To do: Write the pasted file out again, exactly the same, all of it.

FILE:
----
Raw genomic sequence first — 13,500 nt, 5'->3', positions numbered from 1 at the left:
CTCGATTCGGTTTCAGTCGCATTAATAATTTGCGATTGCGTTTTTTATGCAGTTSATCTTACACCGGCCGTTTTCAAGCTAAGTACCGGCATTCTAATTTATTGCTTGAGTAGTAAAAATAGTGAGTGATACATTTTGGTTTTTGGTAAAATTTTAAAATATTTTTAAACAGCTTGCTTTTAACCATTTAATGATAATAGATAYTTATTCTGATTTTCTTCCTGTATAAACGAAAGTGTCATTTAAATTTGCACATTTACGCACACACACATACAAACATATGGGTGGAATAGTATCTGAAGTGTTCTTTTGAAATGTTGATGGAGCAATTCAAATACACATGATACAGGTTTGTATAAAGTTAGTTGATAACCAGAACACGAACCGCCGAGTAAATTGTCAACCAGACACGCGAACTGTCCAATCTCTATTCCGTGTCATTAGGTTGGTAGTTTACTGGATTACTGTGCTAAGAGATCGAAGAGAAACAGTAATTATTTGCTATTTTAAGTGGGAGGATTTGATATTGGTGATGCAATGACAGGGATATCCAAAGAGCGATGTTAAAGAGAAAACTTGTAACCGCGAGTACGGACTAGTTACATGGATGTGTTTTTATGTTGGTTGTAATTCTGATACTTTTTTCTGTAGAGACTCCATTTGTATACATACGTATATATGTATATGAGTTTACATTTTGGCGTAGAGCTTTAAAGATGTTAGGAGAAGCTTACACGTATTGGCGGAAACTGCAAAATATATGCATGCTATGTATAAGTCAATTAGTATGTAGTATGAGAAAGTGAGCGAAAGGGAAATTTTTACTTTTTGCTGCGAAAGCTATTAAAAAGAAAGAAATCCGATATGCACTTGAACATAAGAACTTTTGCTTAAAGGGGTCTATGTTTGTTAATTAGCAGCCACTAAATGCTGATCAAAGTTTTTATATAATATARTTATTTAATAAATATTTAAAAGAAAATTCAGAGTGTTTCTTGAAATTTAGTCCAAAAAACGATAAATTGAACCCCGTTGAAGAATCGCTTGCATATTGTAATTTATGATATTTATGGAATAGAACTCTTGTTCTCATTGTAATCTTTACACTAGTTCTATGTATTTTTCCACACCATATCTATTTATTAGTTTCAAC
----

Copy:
Raw genomic sequence first — 13,500 nt, 5'->3', positions numbered from 1 at the left:
CTCGATTCGGTTTCAGTCGCATTAATAATTTGCGATTGCGTTTTTTATGCAGTTSATCTTACACCGGCCGTTTTCAAGCTAAGTACCGGCATTCTAATTTATTGCTTGAGTAGTAAAAATAGTGAGTGATACATTTTGGTTTTTGGTAAAATTTTAAAATATTTTTAAACAGCTTGCTTTTAACCATTTAATGATAATAGATAYTTATTCTGATTTTCTTCCTGTATAAACGAAAGTGTCATTTAAATTTGCACATTTACGCACACACACATACAAACATATGGGTGGAATAGTATCTGAAGTGTTCTTTTGAAATGTTGATGGAGCAATTCAAATACACATGATACAGGTTTGTATAAAGTTAGTTGATAACCAGAACACGAACCGCCGAGTAAATTGTCAACCAGACACGCGAACTGTCCAATCTCTATTCCGTGTCATTAGGTTGGTAGTTTACTGGATTACTGTGCTAAGAGATCGAAGAGAAACAGTAATTATTTGCTATTTTAAGTGGGAGGATTTGATATTGGTGATGCAATGACAGGGATATCCAAAGAGCGATGTTAAAGAGAAAACTTGTAACCGCGAGTACGGACTAGTTACATGGATGTGTTTTTATGTTGGTTGTAATTCTGATACTTTTTTCTGTAGAGACTCCATTTGTATACATACGTATATATGTATATGAGTTTACATTTTGGCGTAGAGCTTTAAAGATGTTAGGAGAAGCTTACACGTATTGGCGGAAACTGCAAAATATATGCATGCTATGTATAAGTCAATTAGTATGTAGTATGAGAAAGTGAGCGAAAGGGAAATTTTTACTTTTTGCTGCGAAAGCTATTAAAAAGAAAGAAATCCGATATGCACTTGAACATAAGAACTTTTGCTTAAAGGGGTCTATGTTTGTTAATTAGCAGCCACTAAATGCTGATCAAAGTTTTTATATAATATARTTATTTAATAAATATTTAAAAGAAAATTCAGAGTGTTTCTTGAAATTTAGTCCAAAAAACGATAAATTGAACCCCGTTGAAGAATCGCTTGCATATTGTAATTTATGATATTTATGGAATAGAACTCTTGTTCTCATTGTAATCTTTACACTAGTTCTATGTATTTTTCCACACCATATCTATTTATTAGTTTCAAC